If you’ve been following the news, you already know that Dr. George Tiller, one of only a handful of doctors left in the United States who perform late-term abortions, was murdered this week. A suspect, Scott Roeder, is already in custody.
Since the election of Barack Obama, there’s been a noticeable upsurge in right-wing terrorism. This frightening trend tracks the evolution of the American right in general, which is becoming smaller, more insular, and more ideologically rigid, and its language more violent and more extreme. I don’t think it’s a stretch to say that their recent string of political defeats have caused some among the fringes to believe that the only way to achieve their goals is through violence.
Late-term abortion is never performed on a whim. The only time such abortions are performed is when the fetus has severe abnormalities incompatible with life, or when the woman develops a life-threatening complication, such as preeclampsia, and terminating the pregnancy is the only way to save her. But even these limited exceptions are too much for anti-choice Christian terrorists. It was for these acts – for his compassion in saving the lives of women – that Dr. Tiller was murdered.
Although there’s no evidence that the alleged killer wasn’t acting alone, there’s abundant evidence that the crime was inspired by the hateful, poisonous, and inflammatory language that pours in a steady stream from the anti-choice religious right. Exhibit A is Bill O’Reilly, who repeatedly denounced Dr. Tiller on his show as “Tiller the Baby Killer” and said he “destroys fetuses for just about any reason right up until the birth date for $5,000” (source). If this were true, Dr. Tiller would have been breaking the law in Kansas, which, like other states, bans abortion past the point of viability except in the case of severe fetal deformity or to save the life of the mother. In other words, O’Reilly was accusing Tiller of committing a crime, which meets the legal definition of defamation if he cannot prove his claim to be true.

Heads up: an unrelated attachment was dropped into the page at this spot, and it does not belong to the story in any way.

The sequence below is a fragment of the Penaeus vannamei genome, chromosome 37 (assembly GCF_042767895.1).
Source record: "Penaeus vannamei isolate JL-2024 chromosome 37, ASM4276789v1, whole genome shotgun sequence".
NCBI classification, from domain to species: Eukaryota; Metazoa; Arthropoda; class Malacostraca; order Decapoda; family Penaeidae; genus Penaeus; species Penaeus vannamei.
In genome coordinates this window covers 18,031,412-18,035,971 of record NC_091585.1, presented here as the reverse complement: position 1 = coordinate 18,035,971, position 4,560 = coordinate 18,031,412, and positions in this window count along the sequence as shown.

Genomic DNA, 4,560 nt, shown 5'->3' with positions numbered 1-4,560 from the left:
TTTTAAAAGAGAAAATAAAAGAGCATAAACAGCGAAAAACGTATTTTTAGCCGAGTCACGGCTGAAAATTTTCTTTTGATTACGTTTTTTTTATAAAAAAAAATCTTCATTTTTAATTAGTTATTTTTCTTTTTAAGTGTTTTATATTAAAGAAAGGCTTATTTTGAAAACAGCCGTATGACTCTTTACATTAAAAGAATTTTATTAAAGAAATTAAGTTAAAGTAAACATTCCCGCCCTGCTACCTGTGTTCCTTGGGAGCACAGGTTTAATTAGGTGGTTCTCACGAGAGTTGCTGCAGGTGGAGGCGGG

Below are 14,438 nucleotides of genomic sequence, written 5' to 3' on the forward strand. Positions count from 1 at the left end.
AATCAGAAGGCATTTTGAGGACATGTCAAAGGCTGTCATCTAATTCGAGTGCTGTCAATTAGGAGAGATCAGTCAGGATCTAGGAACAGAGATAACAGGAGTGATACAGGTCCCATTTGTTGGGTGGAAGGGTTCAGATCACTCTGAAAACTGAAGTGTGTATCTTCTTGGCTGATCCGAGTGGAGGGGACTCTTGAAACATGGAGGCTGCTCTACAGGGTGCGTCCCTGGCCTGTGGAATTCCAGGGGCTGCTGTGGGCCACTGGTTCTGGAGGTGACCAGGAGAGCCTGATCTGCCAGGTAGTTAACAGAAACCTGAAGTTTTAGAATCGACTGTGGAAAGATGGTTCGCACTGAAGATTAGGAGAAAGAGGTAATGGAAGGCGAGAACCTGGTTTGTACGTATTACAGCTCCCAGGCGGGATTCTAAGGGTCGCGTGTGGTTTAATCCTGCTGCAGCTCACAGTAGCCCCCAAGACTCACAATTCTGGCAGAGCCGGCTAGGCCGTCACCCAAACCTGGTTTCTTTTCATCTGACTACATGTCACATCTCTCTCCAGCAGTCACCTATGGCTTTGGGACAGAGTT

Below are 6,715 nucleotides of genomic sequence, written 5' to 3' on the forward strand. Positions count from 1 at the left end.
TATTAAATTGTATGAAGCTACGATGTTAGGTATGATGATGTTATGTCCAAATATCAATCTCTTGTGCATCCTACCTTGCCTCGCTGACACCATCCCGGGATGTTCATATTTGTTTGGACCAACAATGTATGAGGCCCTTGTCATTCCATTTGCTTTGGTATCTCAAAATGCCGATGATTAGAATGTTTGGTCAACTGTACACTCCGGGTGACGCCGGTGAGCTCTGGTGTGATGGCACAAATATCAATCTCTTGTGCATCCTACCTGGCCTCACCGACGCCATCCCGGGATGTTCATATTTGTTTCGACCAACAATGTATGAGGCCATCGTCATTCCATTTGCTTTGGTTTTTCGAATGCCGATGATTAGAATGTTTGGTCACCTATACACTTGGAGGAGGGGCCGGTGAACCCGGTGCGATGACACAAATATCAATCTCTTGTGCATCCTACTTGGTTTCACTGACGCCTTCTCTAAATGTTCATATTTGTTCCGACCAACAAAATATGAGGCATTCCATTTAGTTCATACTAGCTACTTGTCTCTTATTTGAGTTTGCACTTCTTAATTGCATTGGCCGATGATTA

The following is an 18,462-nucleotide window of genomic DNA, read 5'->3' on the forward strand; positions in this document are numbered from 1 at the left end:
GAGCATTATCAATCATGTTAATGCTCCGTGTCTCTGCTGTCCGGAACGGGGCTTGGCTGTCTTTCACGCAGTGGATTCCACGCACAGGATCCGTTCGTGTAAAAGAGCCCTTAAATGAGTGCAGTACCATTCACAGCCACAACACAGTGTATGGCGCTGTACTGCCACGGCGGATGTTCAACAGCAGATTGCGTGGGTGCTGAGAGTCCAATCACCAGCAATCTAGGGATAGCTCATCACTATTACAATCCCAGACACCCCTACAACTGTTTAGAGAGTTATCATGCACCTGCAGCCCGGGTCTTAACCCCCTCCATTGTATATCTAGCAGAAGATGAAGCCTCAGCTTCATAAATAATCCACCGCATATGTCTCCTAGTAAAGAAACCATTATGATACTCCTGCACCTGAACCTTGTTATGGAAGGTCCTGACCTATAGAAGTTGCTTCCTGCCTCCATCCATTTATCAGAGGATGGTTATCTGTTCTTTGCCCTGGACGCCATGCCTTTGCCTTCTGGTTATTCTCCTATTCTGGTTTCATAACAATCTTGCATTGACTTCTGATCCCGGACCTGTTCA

Even if Dr. Tiller’s murderer acted alone, he isn’t the only one who’s been inspired to do so by right-wing rhetoric. In addition to those in the link on Christian terrorism cited earlier, there’s also Paul Evans, who was sentenced to forty years in prison for leaving a nail bomb in the parking lot of the Austin Women’s Health Center, and Cheryl Sullenger, who served two years in prison in the 1980s for planning to bomb a California clinic. Significantly, Sullenger is now Operation Rescue’s senior policy advisor, and her phone number was found in Roeder’s car – suggesting that the mainstream anti-choice movement, even if it does not openly call for violence, is quite willing to associate with and embrace those who have committed violent acts in the past.
This isn’t the first time we’ve seen this pattern, and it won’t be the last: right-wing pundits continually spew hate rhetoric against their political adversaries, and then piously wash their hands of blood when the inevitable occurs and some violent lunatic decides to take those words to their logical conclusion. It’s vital for atheists and progressives to realize that we are all potential targets of this bloodthirsty madness. If the murder of Dr. Tiller has any lesson, it’s that we must stand up to defend the human rights that are still under siege from fanatics. One way to begin is to make a donation to Planned Parenthood today in Dr. Tiller’s memory.